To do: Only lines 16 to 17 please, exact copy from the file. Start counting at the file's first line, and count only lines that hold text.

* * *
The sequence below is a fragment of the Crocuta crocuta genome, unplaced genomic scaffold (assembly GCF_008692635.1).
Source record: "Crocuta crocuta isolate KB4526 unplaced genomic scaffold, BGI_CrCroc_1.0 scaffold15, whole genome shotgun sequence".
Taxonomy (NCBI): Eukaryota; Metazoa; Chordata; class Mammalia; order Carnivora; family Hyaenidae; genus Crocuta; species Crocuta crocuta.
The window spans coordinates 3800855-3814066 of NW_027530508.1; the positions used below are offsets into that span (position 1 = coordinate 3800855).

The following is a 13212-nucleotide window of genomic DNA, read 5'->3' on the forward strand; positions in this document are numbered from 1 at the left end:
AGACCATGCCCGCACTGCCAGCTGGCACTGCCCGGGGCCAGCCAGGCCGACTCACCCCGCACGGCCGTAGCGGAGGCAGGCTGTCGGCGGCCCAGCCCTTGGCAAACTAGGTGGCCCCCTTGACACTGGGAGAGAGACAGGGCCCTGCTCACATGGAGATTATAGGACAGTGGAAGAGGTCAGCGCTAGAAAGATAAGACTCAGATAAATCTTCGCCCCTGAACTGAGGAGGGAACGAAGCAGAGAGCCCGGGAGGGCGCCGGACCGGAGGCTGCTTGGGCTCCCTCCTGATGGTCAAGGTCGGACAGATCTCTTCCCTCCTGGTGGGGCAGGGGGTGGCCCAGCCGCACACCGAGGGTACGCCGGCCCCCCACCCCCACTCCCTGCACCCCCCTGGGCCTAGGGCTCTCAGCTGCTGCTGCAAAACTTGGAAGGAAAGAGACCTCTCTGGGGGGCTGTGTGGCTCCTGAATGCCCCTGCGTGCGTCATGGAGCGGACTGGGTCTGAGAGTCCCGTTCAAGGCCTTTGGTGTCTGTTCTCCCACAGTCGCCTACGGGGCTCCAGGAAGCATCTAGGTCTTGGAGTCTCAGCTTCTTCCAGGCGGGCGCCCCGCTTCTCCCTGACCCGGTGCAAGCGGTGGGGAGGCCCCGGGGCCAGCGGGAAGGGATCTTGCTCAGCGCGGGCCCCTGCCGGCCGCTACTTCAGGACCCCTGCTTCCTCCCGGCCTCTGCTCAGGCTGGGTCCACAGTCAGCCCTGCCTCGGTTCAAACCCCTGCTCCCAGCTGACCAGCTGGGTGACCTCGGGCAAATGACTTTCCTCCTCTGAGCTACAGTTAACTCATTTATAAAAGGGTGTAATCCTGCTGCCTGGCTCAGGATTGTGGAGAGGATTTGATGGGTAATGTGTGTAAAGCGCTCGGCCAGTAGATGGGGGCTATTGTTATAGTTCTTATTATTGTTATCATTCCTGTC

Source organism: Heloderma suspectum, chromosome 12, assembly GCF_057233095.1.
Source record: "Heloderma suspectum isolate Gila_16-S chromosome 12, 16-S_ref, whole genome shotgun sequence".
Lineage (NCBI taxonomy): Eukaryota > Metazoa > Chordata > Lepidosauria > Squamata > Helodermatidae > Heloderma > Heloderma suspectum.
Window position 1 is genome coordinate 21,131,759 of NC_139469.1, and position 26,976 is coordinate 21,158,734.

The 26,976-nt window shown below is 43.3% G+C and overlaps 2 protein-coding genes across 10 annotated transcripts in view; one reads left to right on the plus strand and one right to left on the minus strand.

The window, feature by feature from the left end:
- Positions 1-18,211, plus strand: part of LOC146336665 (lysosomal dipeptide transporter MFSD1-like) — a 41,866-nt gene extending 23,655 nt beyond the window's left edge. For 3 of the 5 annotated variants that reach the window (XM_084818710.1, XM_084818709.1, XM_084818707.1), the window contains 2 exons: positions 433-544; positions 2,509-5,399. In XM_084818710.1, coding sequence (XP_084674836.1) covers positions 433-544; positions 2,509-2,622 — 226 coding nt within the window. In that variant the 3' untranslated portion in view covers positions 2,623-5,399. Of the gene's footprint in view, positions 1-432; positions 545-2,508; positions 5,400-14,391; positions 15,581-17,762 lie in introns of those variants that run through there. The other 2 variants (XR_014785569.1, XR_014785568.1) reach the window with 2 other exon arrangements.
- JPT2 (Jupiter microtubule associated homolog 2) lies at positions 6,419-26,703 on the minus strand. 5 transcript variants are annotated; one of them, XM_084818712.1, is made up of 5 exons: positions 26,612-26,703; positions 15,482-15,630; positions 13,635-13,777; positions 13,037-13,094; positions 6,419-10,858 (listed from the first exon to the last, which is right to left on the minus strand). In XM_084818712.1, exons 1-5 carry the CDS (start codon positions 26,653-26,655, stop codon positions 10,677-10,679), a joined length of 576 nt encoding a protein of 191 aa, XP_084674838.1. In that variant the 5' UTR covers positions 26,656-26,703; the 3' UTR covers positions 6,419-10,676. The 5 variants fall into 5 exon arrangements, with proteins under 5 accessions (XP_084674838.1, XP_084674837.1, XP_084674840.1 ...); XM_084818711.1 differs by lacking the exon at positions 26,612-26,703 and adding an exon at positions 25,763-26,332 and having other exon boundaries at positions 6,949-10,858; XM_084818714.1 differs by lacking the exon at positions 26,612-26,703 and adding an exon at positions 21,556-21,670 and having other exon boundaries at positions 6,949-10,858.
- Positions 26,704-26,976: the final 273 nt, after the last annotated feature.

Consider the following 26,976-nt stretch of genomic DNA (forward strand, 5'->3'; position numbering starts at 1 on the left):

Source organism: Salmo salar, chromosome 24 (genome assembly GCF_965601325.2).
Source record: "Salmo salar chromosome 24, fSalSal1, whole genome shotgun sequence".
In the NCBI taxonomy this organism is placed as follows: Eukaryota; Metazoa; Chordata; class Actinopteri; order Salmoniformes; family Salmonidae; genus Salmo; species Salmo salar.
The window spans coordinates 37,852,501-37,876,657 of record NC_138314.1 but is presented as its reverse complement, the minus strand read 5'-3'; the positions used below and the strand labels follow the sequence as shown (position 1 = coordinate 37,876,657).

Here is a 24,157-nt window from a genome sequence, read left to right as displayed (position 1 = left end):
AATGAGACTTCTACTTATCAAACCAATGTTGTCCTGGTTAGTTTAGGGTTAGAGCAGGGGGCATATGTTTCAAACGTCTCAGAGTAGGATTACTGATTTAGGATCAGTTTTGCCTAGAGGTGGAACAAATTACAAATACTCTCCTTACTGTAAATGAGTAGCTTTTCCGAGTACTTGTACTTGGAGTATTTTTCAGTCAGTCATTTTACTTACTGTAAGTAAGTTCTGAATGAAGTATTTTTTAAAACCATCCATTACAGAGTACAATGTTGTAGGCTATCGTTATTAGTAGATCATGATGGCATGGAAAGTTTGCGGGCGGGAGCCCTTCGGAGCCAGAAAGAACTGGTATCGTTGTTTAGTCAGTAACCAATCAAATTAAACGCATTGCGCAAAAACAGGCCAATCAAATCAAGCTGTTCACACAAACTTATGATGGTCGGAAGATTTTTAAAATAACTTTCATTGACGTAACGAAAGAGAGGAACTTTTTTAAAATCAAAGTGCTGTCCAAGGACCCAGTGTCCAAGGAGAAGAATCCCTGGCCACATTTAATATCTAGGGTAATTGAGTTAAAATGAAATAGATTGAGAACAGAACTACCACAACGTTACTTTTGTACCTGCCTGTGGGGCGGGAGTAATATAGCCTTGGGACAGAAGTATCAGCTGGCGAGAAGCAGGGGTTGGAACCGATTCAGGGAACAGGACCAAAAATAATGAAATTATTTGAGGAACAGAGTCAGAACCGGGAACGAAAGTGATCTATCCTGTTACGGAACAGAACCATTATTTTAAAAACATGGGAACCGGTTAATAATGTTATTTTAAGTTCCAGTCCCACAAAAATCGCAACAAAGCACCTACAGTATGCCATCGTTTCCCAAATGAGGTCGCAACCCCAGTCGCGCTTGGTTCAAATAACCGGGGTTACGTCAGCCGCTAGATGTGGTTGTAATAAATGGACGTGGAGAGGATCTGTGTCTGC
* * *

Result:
Consider the following 26,976-nt stretch of genomic DNA (forward strand, 5'->3'; position numbering starts at 1 on the left):

Source organism: Salmo salar, chromosome 24 (genome assembly GCF_965601325.2).